Best selling author, Chimamanda Ngozi Adichie has won the National Book Critics Circle Prize For fiction for her novel ‘Americanah’.
Americanah beat off stiff competition from four other finalists in the same category including “The Goldfinch” by Donna Tartt.
Americanah is the story of a Nigerian woman who moves to the United States in pursuit of a college education. The story explores love, self discovery and the challenges of being an immigrant in the American society.
A statement on the NBCC website reads:
Chimamanda Ngozi Adichie is a transnational literary phenomenon, honored with awards in the U.S., the U.K., and Africa. Nigerian-born, the fifth of six children, she was raised in the university town of Nsukka, and came to the US to study at Eastern Connecticut State University, at Johns Hopkins (creative writing), and Yale (M.A. in African Studies). She won the Commonwealth Writers’ Prize for her first novel, Purple Hibiscus, a coming of age story about a fundamentalist Nigerian family (the pious father beats his wife and children in private). Her elegiac chronicle of the Biafra civil war, Half of a Yellow Sun, was an NBCC finalist and won the 2006 Orange Broadband Prize a PEN Beyond Margins award and the Anisfield-Wolf Book Award. Stories from her collection That Thing Around Your Neck have been honored with the O. Henry award. With Americanah, which is at once a love story, an immigrant’s tale, and a socially acute snapshot of this chaotic moment in time, she nails the idiosyncrasies of three cultures.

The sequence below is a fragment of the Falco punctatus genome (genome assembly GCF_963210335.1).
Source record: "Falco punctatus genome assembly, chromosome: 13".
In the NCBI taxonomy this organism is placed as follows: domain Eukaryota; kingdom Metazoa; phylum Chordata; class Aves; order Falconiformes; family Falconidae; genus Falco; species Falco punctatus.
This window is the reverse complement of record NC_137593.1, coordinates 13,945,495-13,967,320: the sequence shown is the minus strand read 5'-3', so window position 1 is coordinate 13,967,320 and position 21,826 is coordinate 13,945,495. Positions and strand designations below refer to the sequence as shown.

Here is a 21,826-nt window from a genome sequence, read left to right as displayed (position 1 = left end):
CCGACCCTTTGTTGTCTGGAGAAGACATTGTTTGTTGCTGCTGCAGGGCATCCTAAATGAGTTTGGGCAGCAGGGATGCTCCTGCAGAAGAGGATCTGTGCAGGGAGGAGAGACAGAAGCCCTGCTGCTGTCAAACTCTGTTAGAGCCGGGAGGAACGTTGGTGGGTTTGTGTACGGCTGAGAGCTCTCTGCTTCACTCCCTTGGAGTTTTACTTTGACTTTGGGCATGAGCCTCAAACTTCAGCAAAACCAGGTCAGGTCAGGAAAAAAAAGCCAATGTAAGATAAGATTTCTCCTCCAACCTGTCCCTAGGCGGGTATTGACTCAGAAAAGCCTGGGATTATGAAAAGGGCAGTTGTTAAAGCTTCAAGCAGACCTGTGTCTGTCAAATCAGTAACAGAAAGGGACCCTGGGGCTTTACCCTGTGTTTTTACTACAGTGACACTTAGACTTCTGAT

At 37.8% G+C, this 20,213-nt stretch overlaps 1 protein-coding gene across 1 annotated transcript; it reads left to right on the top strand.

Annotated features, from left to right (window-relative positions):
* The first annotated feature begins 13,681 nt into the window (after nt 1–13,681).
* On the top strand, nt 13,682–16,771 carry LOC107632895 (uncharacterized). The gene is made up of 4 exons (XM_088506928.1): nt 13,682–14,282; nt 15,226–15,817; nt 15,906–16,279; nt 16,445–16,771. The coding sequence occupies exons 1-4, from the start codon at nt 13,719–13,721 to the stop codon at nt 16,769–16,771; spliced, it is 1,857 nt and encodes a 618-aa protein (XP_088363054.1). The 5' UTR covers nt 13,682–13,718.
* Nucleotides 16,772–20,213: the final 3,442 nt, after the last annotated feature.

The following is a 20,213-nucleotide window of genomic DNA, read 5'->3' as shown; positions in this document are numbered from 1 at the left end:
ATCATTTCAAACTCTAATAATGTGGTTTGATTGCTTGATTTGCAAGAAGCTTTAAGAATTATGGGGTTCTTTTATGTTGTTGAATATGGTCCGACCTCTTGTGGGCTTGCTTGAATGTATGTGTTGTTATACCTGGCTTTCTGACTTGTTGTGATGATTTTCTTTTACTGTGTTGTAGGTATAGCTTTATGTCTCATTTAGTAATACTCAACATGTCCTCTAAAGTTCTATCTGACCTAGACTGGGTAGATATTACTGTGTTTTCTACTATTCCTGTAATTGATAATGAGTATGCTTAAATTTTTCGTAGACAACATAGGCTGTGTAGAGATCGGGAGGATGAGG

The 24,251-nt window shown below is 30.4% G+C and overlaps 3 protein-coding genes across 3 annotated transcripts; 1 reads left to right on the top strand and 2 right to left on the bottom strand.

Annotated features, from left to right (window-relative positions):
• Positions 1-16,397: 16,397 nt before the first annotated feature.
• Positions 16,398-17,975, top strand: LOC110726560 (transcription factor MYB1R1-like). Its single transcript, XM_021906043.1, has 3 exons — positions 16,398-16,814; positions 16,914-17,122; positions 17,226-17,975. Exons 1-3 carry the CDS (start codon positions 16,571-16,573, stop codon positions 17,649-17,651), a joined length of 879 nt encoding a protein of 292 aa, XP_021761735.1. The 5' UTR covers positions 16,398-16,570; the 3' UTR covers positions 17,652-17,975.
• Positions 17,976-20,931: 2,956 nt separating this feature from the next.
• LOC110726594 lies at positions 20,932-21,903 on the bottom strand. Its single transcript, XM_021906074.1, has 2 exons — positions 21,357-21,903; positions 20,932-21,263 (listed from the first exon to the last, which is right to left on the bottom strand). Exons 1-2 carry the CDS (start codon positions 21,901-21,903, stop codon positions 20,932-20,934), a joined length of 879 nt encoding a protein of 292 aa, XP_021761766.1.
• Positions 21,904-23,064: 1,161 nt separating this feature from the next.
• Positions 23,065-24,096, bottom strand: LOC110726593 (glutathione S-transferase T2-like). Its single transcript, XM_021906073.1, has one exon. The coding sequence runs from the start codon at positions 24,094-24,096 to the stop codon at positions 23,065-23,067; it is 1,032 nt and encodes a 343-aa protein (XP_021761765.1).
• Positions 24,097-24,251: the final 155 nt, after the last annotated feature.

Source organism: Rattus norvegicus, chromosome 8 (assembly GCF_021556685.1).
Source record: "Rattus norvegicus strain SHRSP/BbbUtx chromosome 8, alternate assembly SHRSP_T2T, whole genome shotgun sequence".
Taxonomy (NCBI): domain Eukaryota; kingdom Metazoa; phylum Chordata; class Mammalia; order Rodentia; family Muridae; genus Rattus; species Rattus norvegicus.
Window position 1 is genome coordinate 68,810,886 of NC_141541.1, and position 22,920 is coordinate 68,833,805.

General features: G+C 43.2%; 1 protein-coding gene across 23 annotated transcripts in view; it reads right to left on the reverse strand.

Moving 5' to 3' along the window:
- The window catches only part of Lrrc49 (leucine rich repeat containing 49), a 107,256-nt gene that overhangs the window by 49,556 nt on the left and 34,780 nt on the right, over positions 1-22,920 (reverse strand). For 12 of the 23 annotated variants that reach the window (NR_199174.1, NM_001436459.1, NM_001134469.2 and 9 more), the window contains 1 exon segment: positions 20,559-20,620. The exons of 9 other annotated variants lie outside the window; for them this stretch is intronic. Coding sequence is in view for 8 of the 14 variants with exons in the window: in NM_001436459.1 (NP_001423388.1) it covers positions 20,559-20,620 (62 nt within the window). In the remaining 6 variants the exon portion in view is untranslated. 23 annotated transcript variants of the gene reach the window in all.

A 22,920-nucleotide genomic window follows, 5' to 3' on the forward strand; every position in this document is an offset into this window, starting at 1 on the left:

The National Book Critics Circle awards are given each March and honor the best literature published in the United States in six categories—autobiography, biography, criticism, fiction, nonfiction, and poetry.
They are the only national literary awards chosen by critics themselves. Each year the NBCC also honors one of its member critics with the Nona Balakian Citation for Excellence in Reviewing and confers the Ivan Sandrof Lifetime Achievement Award on a distinguished author, editor, publisher, or literary institution.